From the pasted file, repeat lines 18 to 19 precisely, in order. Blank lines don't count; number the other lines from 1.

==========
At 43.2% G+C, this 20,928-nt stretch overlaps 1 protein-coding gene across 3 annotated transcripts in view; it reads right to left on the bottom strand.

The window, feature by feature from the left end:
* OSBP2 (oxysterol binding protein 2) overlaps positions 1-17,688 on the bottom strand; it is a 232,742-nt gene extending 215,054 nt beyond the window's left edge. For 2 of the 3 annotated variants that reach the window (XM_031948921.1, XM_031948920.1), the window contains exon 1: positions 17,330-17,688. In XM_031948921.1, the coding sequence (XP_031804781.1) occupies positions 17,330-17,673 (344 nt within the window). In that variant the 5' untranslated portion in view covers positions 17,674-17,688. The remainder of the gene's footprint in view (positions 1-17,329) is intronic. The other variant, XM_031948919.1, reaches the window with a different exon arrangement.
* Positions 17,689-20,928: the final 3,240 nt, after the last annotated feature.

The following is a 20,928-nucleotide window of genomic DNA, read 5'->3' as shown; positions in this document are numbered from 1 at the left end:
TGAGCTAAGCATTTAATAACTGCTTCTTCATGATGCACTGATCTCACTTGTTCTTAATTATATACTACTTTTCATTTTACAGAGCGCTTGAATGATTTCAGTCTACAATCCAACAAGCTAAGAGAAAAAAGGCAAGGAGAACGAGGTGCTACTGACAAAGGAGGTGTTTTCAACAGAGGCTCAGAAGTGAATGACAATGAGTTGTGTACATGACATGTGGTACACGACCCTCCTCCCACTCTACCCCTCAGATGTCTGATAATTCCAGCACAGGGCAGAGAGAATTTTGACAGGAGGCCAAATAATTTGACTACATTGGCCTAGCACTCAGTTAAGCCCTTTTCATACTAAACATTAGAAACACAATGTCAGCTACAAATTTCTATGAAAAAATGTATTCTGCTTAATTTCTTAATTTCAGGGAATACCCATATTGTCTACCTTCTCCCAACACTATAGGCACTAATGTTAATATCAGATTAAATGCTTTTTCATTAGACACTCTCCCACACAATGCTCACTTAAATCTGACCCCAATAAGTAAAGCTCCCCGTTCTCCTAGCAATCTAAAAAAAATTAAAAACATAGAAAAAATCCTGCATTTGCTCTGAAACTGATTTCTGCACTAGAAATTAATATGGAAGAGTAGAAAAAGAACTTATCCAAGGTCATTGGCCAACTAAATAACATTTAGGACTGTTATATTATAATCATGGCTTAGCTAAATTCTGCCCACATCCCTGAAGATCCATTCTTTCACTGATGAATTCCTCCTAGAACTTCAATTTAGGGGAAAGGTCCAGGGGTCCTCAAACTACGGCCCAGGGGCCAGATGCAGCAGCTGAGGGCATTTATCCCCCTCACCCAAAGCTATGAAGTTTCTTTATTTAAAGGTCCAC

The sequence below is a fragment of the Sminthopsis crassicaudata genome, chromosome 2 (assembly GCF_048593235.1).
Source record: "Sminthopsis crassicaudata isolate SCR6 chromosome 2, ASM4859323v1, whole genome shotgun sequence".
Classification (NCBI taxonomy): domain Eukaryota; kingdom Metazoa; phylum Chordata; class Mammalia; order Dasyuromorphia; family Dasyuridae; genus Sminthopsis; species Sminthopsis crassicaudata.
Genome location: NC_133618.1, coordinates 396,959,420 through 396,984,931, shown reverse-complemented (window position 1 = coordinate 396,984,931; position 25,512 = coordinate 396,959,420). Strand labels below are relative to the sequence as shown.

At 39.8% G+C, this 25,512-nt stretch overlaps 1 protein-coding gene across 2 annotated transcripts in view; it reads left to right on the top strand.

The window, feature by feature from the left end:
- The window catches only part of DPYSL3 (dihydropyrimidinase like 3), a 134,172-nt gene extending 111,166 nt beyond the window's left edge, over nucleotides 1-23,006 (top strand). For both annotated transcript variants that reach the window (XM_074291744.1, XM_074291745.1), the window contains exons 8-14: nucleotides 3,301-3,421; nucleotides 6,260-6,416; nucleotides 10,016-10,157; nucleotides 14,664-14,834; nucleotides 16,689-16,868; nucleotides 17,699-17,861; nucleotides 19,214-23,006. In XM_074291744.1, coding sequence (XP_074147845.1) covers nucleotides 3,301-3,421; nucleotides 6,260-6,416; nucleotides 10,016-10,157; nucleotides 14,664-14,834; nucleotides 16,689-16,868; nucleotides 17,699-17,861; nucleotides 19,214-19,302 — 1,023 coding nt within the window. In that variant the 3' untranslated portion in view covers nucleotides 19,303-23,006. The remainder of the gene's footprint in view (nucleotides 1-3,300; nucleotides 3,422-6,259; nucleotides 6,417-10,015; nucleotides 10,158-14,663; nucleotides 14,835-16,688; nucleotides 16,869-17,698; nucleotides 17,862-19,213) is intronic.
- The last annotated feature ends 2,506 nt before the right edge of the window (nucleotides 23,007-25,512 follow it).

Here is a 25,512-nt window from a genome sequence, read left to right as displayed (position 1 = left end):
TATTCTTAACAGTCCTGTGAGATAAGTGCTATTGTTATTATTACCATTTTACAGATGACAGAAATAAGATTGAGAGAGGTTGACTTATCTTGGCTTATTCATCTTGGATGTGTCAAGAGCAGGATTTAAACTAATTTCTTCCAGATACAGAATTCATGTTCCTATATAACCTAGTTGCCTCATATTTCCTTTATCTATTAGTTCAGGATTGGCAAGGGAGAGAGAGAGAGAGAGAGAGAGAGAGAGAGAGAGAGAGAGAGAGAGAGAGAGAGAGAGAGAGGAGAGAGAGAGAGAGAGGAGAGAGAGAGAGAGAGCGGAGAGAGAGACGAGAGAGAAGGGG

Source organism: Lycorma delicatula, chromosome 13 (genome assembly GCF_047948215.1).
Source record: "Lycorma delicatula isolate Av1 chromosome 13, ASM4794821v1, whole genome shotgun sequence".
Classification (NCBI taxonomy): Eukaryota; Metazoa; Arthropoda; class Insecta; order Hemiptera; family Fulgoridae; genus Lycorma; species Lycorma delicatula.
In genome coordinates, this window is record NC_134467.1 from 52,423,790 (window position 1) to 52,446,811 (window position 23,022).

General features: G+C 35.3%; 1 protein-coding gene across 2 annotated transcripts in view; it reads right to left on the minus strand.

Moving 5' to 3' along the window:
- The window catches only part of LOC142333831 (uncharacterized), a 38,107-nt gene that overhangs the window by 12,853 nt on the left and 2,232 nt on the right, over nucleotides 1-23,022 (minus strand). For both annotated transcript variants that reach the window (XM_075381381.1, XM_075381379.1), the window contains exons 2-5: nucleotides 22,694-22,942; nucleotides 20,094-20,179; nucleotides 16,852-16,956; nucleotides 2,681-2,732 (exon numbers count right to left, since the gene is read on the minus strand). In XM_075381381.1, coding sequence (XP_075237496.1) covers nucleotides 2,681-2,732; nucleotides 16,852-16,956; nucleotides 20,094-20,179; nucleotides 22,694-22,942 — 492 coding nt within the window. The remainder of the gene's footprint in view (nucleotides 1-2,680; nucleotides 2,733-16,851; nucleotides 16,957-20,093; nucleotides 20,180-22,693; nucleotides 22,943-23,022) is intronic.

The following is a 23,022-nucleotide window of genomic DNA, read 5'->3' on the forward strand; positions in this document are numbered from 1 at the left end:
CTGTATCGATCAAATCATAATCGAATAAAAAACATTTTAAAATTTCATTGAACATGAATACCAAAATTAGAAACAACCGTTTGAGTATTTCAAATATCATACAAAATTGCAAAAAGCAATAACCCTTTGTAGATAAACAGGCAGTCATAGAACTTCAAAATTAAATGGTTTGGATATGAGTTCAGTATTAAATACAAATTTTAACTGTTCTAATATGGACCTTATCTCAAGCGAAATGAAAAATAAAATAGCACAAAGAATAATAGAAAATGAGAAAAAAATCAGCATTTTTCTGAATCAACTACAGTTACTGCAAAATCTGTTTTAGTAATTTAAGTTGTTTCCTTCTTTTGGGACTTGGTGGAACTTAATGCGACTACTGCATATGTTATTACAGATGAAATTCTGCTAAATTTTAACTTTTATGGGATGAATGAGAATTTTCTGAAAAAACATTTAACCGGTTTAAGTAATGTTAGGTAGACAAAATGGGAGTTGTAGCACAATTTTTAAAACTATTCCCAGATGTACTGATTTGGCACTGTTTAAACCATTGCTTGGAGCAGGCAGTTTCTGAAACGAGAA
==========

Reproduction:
Source record: "Lycorma delicatula isolate Av1 chromosome 13, ASM4794821v1, whole genome shotgun sequence".
Classification (NCBI taxonomy): Eukaryota; Metazoa; Arthropoda; class Insecta; order Hemiptera; family Fulgoridae; genus Lycorma; species Lycorma delicatula.